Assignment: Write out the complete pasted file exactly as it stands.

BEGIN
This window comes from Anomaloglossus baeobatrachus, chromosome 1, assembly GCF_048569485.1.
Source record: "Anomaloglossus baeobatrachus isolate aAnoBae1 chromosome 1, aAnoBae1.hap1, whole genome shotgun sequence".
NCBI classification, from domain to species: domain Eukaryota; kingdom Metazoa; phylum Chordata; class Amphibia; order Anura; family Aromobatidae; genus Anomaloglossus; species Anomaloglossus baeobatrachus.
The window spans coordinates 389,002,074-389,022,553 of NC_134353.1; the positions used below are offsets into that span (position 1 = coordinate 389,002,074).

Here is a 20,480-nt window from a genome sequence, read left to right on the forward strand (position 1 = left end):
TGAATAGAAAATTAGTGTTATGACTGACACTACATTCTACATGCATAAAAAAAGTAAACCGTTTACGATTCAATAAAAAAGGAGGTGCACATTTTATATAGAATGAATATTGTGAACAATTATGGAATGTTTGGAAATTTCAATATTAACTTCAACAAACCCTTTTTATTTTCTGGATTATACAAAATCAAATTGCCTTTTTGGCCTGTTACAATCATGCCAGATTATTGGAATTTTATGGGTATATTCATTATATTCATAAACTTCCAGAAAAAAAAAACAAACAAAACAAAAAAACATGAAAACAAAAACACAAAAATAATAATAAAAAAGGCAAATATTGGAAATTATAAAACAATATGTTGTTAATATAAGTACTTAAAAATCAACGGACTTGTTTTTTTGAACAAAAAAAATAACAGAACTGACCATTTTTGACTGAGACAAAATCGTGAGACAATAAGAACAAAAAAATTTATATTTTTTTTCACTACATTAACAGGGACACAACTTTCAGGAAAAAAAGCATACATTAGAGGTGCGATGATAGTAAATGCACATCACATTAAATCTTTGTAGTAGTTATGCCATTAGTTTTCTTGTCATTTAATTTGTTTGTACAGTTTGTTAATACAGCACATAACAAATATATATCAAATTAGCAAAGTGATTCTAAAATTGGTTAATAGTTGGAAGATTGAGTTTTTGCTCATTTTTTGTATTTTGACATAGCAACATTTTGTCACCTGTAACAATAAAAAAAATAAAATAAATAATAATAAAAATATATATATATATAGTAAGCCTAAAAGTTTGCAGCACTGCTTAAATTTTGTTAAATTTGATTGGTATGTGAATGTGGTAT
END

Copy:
This window comes from Anomaloglossus baeobatrachus, chromosome 1, assembly GCF_048569485.1.
Source record: "Anomaloglossus baeobatrachus isolate aAnoBae1 chromosome 1, aAnoBae1.hap1, whole genome shotgun sequence".
NCBI classification, from domain to species: domain Eukaryota; kingdom Metazoa; phylum Chordata; class Amphibia; order Anura; family Aromobatidae; genus Anomaloglossus; species Anomaloglossus baeobatrachus.
The window spans coordinates 389,002,074-389,022,553 of NC_134353.1; the positions used below are offsets into that span (position 1 = coordinate 389,002,074).

Here is a 20,480-nt window from a genome sequence, read left to right on the forward strand (position 1 = left end):
TGAATAGAAAATTAGTGTTATGACTGACACTACATTCTACATGCATAAAAAAAGTAAACCGTTTACGATTCAATAAAAAAGGAGGTGCACATTTTATATAGAATGAATATTGTGAACAATTATGGAATGTTTGGAAATTTCAATATTAACTTCAACAAACCCTTTTTATTTTCTGGATTATACAAAATCAAATTGCCTTTTTGGCCTGTTACAATCATGCCAGATTATTGGAATTTTATGGGTATATTCATTATATTCATAAACTTCCAGAAAAAAAAAACAAACAAAACAAAAAAACATGAAAACAAAAACACAAAAATAATAATAAAAAAGGCAAATATTGGAAATTATAAAACAATATGTTGTTAATATAAGTACTTAAAAATCAACGGACTTGTTTTTTTGAACAAAAAAAATAACAGAACTGACCATTTTTGACTGAGACAAAATCGTGAGACAATAAGAACAAAAAAATTTATATTTTTTTTCACTACATTAACAGGGACACAACTTTCAGGAAAAAAAGCATACATTAGAGGTGCGATGATAGTAAATGCACATCACATTAAATCTTTGTAGTAGTTATGCCATTAGTTTTCTTGTCATTTAATTTGTTTGTACAGTTTGTTAATACAGCACATAACAAATATATATCAAATTAGCAAAGTGATTCTAAAATTGGTTAATAGTTGGAAGATTGAGTTTTTGCTCATTTTTTGTATTTTGACATAGCAACATTTTGTCACCTGTAACAATAAAAAAAATAAAATAAATAATAATAAAAATATATATATATATAGTAAGCCTAAAAGTTTGCAGCACTGCTTAAATTTTGTTAAATTTGATTGGTATGTGAATGTGGTAT